J&J, Teva and four others under criminal probe as feds investigate opioid makers for failing to monitor distribution
On top of hundreds of lawsuits waged by state and local governments, several major drugmakers and distributors are now facing a federal criminal probe for their role in perpetuating the opioid crisis.
Federal prosecutors in Brooklyn are investigating whether pharma companies have violated the Controlled Substance Act — a provision normally reserved for drug dealers according to experts — by intentionally allowing their opioids to flood communities, the Wall Street Journal first reported. As it turned out, at least six companies including J&J, Teva, Mallinckrodt, Amneal and the distributors McKesson and AmerisourceBergen have disclosed in recent SEC filings that they have received grand jury subpoenas from the US Attorney’s Office for the Eastern District of New York.
Notably, John Kapoor — the founder and former chairman of Insys — was convicted of violating the Controlled Substances Act but a federal judge has overturned that part of his conviction (leaving charges of conspiracy, wire and mail fraud, forfeiture and racketeering intact).
Between April and August of this year, the aforementioned six companies were asked to turn over documents related to their anti-diversion policies and procedures and distribution of their opioid medication.
J&J and Teva wrote that they understand the subpoenas to be “part of a broader investigation into manufacturers’ and distributors’ monitoring programs and reporting under the Controlled Substances Act.” The Mallinckrodt, Amneal and McKesson filings also contained versions of the statement, while AmerisourceBergen didn’t specify the nature of the probe.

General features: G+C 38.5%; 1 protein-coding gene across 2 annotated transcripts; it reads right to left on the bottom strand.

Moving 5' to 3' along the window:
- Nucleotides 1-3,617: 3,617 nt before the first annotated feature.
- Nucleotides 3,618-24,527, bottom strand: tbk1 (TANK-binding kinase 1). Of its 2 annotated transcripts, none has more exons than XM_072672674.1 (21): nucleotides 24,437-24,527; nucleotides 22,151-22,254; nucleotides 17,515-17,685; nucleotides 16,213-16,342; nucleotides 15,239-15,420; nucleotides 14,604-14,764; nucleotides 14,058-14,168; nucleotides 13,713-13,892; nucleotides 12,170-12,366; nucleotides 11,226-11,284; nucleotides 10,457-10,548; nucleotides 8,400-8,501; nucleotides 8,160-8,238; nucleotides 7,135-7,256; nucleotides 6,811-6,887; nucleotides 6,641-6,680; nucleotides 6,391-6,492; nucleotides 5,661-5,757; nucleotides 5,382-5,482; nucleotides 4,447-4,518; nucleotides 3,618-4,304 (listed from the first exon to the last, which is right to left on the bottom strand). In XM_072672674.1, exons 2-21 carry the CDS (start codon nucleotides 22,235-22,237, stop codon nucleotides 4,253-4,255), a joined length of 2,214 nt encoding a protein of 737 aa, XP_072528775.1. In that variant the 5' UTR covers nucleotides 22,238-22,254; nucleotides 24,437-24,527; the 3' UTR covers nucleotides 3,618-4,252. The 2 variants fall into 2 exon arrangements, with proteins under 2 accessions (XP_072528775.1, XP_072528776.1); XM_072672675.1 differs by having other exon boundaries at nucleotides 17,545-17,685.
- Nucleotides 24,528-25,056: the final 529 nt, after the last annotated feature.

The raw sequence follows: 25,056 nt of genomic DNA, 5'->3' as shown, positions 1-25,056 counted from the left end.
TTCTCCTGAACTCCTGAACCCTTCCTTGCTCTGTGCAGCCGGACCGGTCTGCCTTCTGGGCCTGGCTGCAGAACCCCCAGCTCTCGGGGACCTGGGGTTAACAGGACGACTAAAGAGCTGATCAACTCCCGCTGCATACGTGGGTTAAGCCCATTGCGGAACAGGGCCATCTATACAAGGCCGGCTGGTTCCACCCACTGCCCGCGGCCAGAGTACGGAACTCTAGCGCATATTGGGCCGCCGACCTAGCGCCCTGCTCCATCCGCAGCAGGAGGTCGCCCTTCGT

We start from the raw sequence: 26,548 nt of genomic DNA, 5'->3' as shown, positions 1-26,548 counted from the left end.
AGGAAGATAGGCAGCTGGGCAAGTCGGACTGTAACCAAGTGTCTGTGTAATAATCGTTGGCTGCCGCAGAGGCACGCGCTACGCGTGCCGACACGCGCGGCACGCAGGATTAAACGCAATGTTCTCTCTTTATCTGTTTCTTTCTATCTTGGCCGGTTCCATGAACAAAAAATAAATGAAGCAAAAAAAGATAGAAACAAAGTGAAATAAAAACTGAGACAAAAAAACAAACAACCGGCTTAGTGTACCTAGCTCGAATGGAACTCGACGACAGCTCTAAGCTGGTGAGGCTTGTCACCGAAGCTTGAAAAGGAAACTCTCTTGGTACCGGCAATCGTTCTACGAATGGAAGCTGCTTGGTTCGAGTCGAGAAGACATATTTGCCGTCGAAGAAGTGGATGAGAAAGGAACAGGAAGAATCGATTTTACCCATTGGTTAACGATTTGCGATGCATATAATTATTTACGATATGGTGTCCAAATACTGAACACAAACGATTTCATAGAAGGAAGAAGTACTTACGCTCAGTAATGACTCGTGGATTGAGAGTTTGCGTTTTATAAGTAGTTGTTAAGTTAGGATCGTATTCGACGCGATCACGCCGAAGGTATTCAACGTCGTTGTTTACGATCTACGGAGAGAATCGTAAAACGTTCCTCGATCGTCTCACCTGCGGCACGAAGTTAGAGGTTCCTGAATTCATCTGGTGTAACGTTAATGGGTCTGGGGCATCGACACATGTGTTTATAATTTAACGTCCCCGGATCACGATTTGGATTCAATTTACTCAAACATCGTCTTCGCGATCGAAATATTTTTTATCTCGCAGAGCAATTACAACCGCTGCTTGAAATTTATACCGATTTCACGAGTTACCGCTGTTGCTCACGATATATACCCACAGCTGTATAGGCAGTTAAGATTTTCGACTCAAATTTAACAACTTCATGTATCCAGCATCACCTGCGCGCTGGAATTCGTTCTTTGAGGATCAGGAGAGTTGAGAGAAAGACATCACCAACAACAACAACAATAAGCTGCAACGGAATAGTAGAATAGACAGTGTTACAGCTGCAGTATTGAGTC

Criminal charges, if they were to result from the investigation, would mark a significant escalation in the legal tactics deployed against high-profile players accused of fuelling the opioid epidemic. According to the CDC, prescription opioids led to 218,000 deaths in the US from 1999 to 2017.
Earlier this year the US Attorney in Manhattan charged Rochester Drug Cooperative, the sixth-largest drug wholesaler in the US, with distributing narcotics that it knew “were being sold and used illicitly” and failing to report these improper uses to authorities. Two former execs were also indicted for criminal offenses.
The office called the case “the first of its kind” as it essentially charged a pharmaceutical distributor and its execs for drug trafficking.
It’s a significant departure from the types of litigation that opioid makers such as Purdue Pharma have faced, in which their aggressive sales tactics were blamed for causing physical and financial harm to the plaintiffs. Purdue, whose marketing strategies for OxyContin were widely considered to have planted misconceptions about the addictive nature of opioids across the medical community, has filed for bankruptcy as the first step of a $10 billion settlement that’s still under dispute.
John Kapoor, the highest-ranking pharma exec to be convicted in an opioid-related case so far, was most infamous for cooking up an elaborate scheme to bribe doctors — going so far as offering lap dances — into prescribing their powerful drug for cancer pain, Subsys, to patients who didn’t even have cancer.
But a jury also found him guilty of violating the Controlled Substances Act. US District Court Judge Allison Burroughs overturned it on Tuesday, ruling that prosecutors had failed to prove that they had the intent to distribute the drug for non-legitimate uses.